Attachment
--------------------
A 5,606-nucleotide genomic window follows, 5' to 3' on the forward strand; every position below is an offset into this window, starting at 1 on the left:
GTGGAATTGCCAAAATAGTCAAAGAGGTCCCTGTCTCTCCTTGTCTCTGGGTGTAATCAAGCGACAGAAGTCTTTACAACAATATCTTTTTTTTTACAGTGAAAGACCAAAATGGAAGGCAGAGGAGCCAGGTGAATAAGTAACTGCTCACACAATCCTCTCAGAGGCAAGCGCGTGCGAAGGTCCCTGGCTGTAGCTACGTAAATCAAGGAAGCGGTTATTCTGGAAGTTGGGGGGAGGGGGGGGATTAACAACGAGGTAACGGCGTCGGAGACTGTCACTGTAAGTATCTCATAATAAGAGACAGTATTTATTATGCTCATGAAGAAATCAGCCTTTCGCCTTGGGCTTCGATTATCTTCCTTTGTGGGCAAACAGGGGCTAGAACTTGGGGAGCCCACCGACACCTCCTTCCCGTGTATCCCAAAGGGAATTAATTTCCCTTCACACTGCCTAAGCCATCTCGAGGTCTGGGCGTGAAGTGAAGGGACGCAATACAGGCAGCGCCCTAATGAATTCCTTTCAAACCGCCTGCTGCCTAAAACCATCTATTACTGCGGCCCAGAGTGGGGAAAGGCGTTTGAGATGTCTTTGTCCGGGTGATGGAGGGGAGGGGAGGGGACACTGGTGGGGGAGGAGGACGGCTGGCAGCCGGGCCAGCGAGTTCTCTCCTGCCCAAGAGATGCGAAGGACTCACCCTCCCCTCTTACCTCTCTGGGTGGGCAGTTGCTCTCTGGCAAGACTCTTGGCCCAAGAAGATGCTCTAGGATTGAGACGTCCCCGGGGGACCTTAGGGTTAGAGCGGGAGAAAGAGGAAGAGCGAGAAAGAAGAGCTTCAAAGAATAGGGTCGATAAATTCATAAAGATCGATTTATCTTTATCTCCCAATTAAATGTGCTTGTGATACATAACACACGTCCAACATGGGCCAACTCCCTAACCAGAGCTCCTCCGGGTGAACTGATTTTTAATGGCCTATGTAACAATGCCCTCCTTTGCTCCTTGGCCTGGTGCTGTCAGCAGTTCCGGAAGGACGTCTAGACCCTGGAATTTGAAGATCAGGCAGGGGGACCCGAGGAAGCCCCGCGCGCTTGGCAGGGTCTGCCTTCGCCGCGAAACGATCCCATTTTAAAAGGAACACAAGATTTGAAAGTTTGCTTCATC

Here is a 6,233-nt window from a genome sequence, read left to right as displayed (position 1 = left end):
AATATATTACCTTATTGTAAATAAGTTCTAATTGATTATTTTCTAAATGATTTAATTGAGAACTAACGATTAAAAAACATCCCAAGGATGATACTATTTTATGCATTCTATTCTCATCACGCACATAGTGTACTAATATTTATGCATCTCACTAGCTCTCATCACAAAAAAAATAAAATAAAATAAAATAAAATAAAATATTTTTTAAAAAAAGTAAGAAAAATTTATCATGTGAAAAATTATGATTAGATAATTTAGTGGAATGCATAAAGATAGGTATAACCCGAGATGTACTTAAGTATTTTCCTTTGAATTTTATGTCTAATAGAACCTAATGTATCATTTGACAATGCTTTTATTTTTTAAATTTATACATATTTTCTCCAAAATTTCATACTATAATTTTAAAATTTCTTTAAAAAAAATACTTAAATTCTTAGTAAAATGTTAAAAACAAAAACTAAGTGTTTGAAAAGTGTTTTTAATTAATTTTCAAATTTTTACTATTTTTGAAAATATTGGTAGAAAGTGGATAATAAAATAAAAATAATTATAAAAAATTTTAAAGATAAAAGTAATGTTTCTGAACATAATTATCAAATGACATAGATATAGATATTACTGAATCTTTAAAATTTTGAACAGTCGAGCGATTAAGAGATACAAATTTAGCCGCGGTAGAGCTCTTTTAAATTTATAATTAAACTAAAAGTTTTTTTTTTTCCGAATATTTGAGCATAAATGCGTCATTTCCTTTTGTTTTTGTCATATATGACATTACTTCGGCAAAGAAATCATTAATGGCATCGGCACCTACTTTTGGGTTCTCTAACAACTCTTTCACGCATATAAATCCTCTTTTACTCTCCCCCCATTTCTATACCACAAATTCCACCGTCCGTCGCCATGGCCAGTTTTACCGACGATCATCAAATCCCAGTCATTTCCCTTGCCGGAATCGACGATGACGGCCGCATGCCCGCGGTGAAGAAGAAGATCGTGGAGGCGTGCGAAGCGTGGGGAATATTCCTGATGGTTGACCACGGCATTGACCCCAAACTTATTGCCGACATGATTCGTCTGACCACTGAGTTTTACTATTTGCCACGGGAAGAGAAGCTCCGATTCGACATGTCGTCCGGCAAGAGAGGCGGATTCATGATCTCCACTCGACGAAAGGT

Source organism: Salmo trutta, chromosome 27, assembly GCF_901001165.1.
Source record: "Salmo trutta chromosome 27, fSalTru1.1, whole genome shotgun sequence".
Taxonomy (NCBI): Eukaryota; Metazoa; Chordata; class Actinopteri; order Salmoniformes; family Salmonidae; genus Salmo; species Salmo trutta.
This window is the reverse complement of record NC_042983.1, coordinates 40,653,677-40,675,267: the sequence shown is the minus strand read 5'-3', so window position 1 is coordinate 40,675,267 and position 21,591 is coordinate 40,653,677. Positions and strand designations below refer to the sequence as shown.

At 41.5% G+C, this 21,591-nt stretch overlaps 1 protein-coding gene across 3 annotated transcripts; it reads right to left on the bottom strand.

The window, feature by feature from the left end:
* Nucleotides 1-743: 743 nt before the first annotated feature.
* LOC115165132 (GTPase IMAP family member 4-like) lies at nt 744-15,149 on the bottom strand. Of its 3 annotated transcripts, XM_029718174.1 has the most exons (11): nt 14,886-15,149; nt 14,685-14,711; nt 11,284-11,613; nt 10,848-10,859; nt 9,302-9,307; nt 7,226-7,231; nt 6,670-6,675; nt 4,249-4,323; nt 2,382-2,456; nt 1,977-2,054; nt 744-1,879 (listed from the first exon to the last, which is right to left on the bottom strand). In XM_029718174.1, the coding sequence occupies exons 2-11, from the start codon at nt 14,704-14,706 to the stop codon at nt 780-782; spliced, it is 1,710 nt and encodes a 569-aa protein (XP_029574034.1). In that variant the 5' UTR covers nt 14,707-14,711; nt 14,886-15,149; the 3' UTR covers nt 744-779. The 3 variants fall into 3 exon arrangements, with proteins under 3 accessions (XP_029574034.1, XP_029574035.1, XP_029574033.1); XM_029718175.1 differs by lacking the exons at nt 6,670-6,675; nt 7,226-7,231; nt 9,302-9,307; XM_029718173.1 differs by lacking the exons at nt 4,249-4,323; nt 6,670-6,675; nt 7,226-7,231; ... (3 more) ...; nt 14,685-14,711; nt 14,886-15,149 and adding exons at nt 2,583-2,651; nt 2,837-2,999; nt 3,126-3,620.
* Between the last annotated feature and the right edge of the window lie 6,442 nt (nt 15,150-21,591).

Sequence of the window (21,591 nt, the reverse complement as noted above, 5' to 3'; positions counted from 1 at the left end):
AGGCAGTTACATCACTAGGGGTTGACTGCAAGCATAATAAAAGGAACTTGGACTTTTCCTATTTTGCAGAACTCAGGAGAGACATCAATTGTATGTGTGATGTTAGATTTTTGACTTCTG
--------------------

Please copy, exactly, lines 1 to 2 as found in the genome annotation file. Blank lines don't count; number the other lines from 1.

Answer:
A 5,606-nucleotide genomic window follows, 5' to 3' on the forward strand; every position below is an offset into this window, starting at 1 on the left:
GTGGAATTGCCAAAATAGTCAAAGAGGTCCCTGTCTCTCCTTGTCTCTGGGTGTAATCAAGCGACAGAAGTCTTTACAACAATATCTTTTTTTTTACAGTGAAAGACCAAAATGGAAGGCAGAGGAGCCAGGTGAATAAGTAACTGCTCACACAATCCTCTCAGAGGCAAGCGCGTGCGAAGGTCCCTGGCTGTAGCTACGTAAATCAAGGAAGCGGTTATTCTGGAAGTTGGGGGGAGGGGGGGGATTAACAACGAGGTAACGGCGTCGGAGACTGTCACTGTAAGTATCTCATAATAAGAGACAGTATTTATTATGCTCATGAAGAAATCAGCCTTTCGCCTTGGGCTTCGATTATCTTCCTTTGTGGGCAAACAGGGGCTAGAACTTGGGGAGCCCACCGACACCTCCTTCCCGTGTATCCCAAAGGGAATTAATTTCCCTTCACACTGCCTAAGCCATCTCGAGGTCTGGGCGTGAAGTGAAGGGACGCAATACAGGCAGCGCCCTAATGAATTCCTTTCAAACCGCCTGCTGCCTAAAACCATCTATTACTGCGGCCCAGAGTGGGGAAAGGCGTTTGAGATGTCTTTGTCCGGGTGATGGAGGGGAGGGGAGGGGACACTGGTGGGGGAGGAGGACGGCTGGCAGCCGGGCCAGCGAGTTCTCTCCTGCCCAAGAGATGCGAAGGACTCACCCTCCCCTCTTACCTCTCTGGGTGGGCAGTTGCTCTCTGGCAAGACTCTTGGCCCAAGAAGATGCTCTAGGATTGAGACGTCCCCGGGGGACCTTAGGGTTAGAGCGGGAGAAAGAGGAAGAGCGAGAAAGAAGAGCTTCAAAGAATAGGGTCGATAAATTCATAAAGATCGATTTATCTTTATCTCCCAATTAAATGTGCTTGTGATACATAACACACGTCCAACATGGGCCAACTCCCTAACCAGAGCTCCTCCGGGTGAACTGATTTTTAATGGCCTATGTAACAATGCCCTCCTTTGCTCCTTGGCCTGGTGCTGTCAGCAGTTCCGGAAGGACGTCTAGACCCTGGAATTTGAAGATCAGGCAGGGGGACCCGAGGAAGCCCCGCGCGCTTGGCAGGGTCTGCCTTCGCCGCGAAACGATCCCATTTTAAAAGGAACACAAGATTTGAAAGTTTGCTTCATC